“You’re starting to see more and more reuse and renovation projects in many parts of China,” Li said, “particularly in big cities where they used to have a pretty strong (set) of industrial spaces.”

‘Consciousness has shifted’

While Open Architecture’s Li doesn’t credit this latter change to government policies, he accepts that the State Council directive — initially, at least — rattled developers and politicians who were afraid of inadvertently endorsing designs that would later become unpalatable to officials. “For a while I heard rumors that many projects got put on hold, because people were unsure if they were ‘weird’ or not.”

Yet, after this initial period of conservatism, the directive’s influence has already “faded away,” Li said, citing the return of ill-considered buildings that he brands “monsters.” He recalls being told by a politician that one of his firm’s recent competition entries was “not crazy enough,” which to him implied that unusual landmarks are “still in people’s minds.”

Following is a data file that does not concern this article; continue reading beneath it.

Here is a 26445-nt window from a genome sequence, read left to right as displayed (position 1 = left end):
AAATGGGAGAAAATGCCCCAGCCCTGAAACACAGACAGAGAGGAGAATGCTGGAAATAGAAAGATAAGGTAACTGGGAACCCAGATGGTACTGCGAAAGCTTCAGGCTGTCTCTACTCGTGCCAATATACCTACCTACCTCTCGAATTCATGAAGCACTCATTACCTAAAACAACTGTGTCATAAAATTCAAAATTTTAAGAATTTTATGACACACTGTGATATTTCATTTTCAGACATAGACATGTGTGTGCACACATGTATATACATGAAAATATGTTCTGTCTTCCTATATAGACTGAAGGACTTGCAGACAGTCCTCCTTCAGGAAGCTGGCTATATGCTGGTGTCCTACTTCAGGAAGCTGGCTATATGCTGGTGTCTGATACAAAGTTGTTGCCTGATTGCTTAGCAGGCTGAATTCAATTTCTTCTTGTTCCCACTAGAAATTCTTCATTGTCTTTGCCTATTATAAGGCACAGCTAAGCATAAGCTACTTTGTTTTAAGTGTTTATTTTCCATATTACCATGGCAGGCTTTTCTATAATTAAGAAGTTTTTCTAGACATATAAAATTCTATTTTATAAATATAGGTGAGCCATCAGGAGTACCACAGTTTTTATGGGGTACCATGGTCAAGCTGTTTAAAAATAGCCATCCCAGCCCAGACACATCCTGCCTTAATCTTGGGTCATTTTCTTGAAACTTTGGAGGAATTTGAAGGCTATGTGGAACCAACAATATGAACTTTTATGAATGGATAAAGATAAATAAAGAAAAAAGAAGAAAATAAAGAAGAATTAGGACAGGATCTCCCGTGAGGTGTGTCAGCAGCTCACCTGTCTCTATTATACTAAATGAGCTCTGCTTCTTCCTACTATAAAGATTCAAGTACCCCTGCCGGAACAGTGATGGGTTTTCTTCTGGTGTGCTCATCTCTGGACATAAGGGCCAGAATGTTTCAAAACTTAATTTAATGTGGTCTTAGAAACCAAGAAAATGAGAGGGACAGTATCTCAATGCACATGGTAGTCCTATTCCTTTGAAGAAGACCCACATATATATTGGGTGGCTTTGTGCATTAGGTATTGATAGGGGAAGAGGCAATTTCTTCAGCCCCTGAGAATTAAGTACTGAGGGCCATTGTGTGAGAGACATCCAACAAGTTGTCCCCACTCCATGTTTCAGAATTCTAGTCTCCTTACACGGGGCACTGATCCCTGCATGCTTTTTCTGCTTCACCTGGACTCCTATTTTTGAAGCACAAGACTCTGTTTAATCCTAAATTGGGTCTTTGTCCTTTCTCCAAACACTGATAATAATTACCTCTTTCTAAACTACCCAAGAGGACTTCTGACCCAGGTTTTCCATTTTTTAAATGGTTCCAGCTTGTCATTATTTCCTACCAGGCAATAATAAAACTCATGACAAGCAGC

“No one knows, exactly — unless you’re an insider — under what context (the State Council’s) statement was made. (It) was vague, so it was interpreted by different people in different ways,” Li said, adding “I’ve started to see a resurfacing of these irresponsible buildings again — at a larger scale.”

Given the opaqueness of China’s government, it is near impossible to know how diktats filter down the political food chain. Moreover, large buildings can take years to complete (the aforementioned Citic Tower took eight), so any effects of the State Council’s 2016 directive may be yet to transpire.

For three consecutive years, Shenzhen has built more skyscrapers than any other city in the world.